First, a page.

In the opposition procedure, which is a cursory, standardized procedure aimed at a large number of cases, the extent to which the identity ( Section 9 Paragraph 1 No. 1 MarkenG) or likelihood of confusion ( Section 9 Paragraph 1 No. 2 MarkenG) between the younger mark and the earlier contradiction mark exists. The likelihood of confusion is checked for each product or service individually. The more similar the individual goods or services are to one another, the more dissimilar the brands or trademarks must be and vice versa. In addition, the distinctive character of the contradicting mark, i.e. its ability to be recognized by traffic for identical goods or services, is taken into account. As a result, parts of the list of goods and services of the younger brand or the entire younger brand can be deleted.
An objection can be based on the fact that an older, identical or confusable trademark or a well-known trademark is in conflict (= relative obstacles to protection) or that the trademark has been registered for an agent or representative of the trademark owner. If the opposition is based on an earlier registered trademark, this according to need § 26 Trademark Act also used to preserve the rights have been, the owner of the later mark if this dispute unless between the registration of the earlier mark and the publication of the registration of the later Trademark or the decision on the opposition is only a period of less than five years (grace period, § 43 Abs. 1 MarkenG).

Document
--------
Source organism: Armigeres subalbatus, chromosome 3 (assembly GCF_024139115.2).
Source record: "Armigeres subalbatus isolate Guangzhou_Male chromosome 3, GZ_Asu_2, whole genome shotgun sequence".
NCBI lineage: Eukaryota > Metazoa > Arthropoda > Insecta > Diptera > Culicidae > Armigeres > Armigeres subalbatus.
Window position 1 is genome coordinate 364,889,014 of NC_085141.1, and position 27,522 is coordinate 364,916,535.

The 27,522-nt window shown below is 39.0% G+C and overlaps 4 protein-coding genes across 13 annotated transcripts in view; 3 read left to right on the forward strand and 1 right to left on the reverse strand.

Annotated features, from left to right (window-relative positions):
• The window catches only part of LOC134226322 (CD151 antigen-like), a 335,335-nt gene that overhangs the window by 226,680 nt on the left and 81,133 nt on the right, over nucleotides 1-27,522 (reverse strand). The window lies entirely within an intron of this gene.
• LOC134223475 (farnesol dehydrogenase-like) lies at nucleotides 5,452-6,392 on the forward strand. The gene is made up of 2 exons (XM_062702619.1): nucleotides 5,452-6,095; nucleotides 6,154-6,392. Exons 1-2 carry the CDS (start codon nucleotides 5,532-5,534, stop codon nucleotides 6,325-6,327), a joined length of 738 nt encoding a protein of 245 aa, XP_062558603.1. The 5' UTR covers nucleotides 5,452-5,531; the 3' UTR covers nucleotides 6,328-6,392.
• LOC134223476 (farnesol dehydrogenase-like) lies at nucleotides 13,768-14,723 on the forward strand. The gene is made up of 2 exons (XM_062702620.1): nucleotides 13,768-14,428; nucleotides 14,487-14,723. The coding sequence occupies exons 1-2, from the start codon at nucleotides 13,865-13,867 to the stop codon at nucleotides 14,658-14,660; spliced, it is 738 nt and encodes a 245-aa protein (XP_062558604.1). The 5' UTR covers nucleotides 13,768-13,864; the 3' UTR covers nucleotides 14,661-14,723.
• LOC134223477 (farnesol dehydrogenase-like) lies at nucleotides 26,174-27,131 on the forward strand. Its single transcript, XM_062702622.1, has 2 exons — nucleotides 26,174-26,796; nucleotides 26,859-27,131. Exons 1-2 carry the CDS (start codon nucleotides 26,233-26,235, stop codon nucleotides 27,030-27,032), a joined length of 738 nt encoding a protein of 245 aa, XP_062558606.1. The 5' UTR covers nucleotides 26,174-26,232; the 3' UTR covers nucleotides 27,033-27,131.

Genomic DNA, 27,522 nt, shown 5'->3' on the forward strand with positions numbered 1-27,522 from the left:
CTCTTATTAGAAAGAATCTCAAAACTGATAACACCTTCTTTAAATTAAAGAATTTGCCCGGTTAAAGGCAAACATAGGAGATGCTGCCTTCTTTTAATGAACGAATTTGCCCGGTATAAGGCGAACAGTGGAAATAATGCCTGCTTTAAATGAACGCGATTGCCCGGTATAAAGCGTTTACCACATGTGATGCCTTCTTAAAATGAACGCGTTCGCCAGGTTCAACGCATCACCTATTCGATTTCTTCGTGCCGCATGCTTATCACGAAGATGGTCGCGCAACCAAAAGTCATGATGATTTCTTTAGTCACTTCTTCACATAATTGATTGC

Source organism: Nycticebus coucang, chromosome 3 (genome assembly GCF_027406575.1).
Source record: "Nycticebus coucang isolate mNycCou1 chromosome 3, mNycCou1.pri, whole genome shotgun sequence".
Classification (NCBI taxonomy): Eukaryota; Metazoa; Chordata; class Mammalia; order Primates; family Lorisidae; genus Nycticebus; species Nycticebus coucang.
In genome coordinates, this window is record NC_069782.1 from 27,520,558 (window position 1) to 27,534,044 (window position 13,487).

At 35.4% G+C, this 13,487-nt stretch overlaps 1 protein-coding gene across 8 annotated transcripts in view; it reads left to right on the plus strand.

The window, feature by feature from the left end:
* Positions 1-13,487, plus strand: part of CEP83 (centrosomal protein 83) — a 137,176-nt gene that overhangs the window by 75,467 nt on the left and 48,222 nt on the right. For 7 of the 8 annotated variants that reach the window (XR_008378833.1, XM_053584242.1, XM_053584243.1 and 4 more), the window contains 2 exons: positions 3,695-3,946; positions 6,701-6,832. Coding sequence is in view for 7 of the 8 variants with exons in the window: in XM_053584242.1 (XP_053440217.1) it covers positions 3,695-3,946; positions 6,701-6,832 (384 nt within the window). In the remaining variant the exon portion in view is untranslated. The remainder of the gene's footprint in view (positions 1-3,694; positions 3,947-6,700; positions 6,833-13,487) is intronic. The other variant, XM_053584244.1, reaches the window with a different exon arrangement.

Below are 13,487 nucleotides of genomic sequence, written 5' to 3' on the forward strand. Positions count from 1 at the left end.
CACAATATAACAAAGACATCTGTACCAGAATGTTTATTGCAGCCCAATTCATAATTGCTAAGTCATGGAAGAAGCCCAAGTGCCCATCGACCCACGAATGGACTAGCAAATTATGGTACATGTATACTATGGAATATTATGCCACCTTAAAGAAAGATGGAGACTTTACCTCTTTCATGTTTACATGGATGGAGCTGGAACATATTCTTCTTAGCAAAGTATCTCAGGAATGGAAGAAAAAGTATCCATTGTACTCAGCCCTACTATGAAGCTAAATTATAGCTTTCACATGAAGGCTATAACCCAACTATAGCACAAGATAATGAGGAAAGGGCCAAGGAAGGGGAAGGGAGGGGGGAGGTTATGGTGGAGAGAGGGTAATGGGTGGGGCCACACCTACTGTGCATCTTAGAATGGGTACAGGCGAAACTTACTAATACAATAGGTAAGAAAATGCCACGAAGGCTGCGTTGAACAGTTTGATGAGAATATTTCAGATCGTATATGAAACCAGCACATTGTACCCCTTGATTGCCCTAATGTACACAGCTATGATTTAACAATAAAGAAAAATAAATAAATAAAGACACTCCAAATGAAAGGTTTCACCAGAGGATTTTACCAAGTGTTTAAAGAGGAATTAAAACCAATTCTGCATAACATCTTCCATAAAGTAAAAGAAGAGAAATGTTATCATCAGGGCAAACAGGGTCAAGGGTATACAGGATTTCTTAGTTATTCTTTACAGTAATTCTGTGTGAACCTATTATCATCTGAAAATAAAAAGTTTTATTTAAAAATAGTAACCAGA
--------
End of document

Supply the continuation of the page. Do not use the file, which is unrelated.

Furthermore, the trademark can be deleted from the register at any time after its registration by means of a deletion procedure. Reasons for deletion are expiry ( § 49 MarkenG), absolute obstacles to protection ( § 50 MarkenG), i.e. the brand itself is not suitable as an indication of origin according to § 8 MarkenG or relative obstacles to protection ( § 51 MarkenG), i.e. older brands or trademarks. When DPMA deletion may decline because of § 53 or absolute grounds for refusal § 54 are requested. An action for deletion due to the forfeiture or existence of older rights can be brought before the civil courts § 55 .
Excursus: defense of non-use
The owner of the younger mark can also raise the objection of non- use in opposition proceedings .
In principle, a trademark must be used in a way that preserves the rights, otherwise it can be deleted due to expiry according to § 53 MarkenG. Rights can no longer be asserted from a trademark that is not used for the goods or services in question. In the first five years after registration, however, no use is required to enforce trademark law, cf. Section 26 MarkenG. It makes sense to remove unused trademarks from the register, since protected characters should be available to the general public again when they are no longer needed. In contrast to a patent, which rewards inventive achievement, such an achievement cannot be recognized by a brand. As a consequence of this, the legislature has provided for the obligation to use, which, however, does not apply to young brands within the grace period.